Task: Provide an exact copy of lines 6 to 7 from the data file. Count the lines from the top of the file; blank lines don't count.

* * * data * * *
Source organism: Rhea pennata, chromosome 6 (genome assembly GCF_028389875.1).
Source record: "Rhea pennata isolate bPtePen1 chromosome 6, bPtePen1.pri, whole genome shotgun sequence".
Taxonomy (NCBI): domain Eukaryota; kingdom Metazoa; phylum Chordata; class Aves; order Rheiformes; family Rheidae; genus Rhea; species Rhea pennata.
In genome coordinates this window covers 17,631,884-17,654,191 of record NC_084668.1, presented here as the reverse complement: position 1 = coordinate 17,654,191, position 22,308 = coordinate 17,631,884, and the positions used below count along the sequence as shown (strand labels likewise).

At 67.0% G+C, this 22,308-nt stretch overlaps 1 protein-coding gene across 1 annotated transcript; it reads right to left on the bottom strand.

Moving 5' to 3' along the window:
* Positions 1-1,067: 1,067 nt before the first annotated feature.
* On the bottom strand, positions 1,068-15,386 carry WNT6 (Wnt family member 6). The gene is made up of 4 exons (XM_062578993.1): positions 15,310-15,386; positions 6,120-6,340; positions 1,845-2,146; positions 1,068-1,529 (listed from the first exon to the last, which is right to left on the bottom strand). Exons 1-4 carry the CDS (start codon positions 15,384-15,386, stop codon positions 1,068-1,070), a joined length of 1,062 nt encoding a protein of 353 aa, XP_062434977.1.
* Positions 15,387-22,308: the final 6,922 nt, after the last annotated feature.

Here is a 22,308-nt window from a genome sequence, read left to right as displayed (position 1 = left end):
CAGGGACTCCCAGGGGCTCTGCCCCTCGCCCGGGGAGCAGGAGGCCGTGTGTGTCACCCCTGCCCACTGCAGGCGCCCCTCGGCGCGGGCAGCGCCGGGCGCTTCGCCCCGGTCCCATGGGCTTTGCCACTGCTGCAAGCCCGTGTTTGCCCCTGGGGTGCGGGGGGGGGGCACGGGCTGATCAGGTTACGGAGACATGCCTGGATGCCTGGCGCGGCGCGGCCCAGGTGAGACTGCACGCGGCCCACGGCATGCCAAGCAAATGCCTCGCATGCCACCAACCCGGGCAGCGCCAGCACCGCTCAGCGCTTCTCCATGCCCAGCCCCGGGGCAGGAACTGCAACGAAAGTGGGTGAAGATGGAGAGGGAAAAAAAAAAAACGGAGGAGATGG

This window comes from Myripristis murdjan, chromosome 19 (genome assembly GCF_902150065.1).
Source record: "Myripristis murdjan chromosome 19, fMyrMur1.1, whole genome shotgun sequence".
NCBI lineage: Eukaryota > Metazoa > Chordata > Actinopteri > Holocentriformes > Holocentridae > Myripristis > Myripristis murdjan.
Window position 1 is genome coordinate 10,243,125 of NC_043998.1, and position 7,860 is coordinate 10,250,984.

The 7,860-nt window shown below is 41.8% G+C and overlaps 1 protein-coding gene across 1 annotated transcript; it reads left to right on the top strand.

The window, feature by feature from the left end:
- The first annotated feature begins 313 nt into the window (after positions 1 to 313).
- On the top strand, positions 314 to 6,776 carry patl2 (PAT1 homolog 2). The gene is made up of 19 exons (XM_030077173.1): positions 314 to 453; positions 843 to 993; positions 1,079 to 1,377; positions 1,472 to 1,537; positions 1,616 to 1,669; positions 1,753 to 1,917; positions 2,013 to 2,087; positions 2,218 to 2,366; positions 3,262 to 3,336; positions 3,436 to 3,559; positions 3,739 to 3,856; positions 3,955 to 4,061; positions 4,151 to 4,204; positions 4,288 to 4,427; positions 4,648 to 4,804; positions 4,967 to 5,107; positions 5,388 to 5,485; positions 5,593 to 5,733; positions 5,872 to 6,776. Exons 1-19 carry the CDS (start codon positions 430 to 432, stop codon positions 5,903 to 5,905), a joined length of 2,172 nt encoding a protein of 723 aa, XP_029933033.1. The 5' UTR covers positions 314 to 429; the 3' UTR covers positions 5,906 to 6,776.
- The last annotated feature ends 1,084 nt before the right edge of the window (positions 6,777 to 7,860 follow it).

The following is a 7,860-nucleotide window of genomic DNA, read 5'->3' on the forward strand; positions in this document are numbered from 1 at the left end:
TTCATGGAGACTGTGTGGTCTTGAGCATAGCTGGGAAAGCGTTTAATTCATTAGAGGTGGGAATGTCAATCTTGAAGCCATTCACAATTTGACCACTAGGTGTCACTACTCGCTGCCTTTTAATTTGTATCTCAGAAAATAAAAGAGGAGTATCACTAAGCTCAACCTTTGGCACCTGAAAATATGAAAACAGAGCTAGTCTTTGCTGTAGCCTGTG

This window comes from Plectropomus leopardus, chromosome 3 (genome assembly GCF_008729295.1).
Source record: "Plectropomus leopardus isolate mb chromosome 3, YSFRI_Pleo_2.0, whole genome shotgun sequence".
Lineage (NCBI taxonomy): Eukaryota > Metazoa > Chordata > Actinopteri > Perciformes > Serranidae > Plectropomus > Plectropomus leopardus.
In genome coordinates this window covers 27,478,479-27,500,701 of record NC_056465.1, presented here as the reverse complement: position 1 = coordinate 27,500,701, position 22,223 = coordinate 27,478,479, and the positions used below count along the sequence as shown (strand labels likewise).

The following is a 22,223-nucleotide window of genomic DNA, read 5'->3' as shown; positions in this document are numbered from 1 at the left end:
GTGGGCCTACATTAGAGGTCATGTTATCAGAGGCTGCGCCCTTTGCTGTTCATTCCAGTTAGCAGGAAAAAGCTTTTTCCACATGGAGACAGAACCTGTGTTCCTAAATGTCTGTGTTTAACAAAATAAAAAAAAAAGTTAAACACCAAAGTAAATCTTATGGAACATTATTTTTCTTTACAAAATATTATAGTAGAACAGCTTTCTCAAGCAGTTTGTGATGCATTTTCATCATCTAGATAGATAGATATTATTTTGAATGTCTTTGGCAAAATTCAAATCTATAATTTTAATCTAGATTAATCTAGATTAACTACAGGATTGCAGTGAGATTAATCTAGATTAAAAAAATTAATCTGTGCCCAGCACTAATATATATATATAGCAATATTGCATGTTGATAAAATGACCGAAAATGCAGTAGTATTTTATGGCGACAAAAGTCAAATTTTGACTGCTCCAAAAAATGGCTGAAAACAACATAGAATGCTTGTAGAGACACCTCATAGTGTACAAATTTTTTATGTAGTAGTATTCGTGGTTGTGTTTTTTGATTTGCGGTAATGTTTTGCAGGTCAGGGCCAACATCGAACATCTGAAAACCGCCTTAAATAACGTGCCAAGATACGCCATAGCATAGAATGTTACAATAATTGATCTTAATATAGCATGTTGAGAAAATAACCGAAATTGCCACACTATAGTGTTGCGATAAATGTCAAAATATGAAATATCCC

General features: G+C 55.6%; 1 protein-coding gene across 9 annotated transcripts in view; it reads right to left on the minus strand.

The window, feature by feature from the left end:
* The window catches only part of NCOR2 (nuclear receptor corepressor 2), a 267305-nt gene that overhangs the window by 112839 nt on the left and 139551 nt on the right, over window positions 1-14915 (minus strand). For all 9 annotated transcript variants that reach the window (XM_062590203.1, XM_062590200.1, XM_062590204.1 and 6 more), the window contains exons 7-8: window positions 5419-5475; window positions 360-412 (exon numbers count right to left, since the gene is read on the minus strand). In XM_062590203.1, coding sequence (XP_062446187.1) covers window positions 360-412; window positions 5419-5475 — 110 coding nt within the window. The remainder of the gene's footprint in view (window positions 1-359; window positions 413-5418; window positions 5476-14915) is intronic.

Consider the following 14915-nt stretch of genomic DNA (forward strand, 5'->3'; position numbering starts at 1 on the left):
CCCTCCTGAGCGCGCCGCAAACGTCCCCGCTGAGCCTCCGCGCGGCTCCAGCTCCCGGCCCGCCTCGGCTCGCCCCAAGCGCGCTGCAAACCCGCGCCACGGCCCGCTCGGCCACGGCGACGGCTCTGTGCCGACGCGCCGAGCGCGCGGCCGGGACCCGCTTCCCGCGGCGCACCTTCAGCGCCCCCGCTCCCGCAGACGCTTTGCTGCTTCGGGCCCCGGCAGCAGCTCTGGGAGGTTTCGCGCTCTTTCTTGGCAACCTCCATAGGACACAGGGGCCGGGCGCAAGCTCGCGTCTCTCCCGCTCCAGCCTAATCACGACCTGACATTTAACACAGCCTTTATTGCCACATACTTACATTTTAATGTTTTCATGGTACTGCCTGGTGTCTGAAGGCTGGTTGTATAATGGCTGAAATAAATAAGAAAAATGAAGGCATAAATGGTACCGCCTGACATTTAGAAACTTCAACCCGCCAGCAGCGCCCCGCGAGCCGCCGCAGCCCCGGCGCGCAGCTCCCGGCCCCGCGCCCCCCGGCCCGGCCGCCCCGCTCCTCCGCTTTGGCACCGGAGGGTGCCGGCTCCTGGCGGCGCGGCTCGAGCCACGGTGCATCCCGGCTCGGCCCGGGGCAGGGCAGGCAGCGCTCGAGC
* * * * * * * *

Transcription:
Moving 5' to 3' along the window:
* Positions 1-1,067: 1,067 nt before the first annotated feature.